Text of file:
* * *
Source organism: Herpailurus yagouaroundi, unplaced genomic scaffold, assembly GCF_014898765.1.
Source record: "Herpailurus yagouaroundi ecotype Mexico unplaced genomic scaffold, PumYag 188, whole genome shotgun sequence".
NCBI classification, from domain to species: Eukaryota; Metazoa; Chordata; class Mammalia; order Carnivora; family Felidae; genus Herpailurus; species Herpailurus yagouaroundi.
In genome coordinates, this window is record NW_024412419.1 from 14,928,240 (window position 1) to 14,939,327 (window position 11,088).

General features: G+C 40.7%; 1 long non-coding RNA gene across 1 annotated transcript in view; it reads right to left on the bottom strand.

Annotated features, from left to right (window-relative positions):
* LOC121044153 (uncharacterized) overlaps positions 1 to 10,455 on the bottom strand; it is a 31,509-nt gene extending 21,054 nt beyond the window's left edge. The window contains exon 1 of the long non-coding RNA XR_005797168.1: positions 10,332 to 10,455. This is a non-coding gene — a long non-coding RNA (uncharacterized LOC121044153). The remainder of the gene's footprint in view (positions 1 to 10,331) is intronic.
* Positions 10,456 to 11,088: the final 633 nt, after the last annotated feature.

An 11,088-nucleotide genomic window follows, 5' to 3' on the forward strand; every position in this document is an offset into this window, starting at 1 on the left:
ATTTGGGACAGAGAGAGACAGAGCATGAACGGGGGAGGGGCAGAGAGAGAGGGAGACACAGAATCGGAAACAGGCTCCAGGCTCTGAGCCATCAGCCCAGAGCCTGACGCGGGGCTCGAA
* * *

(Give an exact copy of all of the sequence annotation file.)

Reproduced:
Source organism: Herpailurus yagouaroundi, unplaced genomic scaffold, assembly GCF_014898765.1.
Source record: "Herpailurus yagouaroundi ecotype Mexico unplaced genomic scaffold, PumYag 188, whole genome shotgun sequence".
NCBI classification, from domain to species: Eukaryota; Metazoa; Chordata; class Mammalia; order Carnivora; family Felidae; genus Herpailurus; species Herpailurus yagouaroundi.
In genome coordinates, this window is record NW_024412419.1 from 14,928,240 (window position 1) to 14,939,327 (window position 11,088).

General features: G+C 40.7%; 1 long non-coding RNA gene across 1 annotated transcript in view; it reads right to left on the bottom strand.

Annotated features, from left to right (window-relative positions):
* LOC121044153 (uncharacterized) overlaps positions 1 to 10,455 on the bottom strand; it is a 31,509-nt gene extending 21,054 nt beyond the window's left edge. The window contains exon 1 of the long non-coding RNA XR_005797168.1: positions 10,332 to 10,455. This is a non-coding gene — a long non-coding RNA (uncharacterized LOC121044153). The remainder of the gene's footprint in view (positions 1 to 10,331) is intronic.
* Positions 10,456 to 11,088: the final 633 nt, after the last annotated feature.

An 11,088-nucleotide genomic window follows, 5' to 3' on the forward strand; every position in this document is an offset into this window, starting at 1 on the left:
ATTTGGGACAGAGAGAGACAGAGCATGAACGGGGGAGGGGCAGAGAGAGAGGGAGACACAGAATCGGAAACAGGCTCCAGGCTCTGAGCCATCAGCCCAGAGCCTGACGCGGGGCTCGAA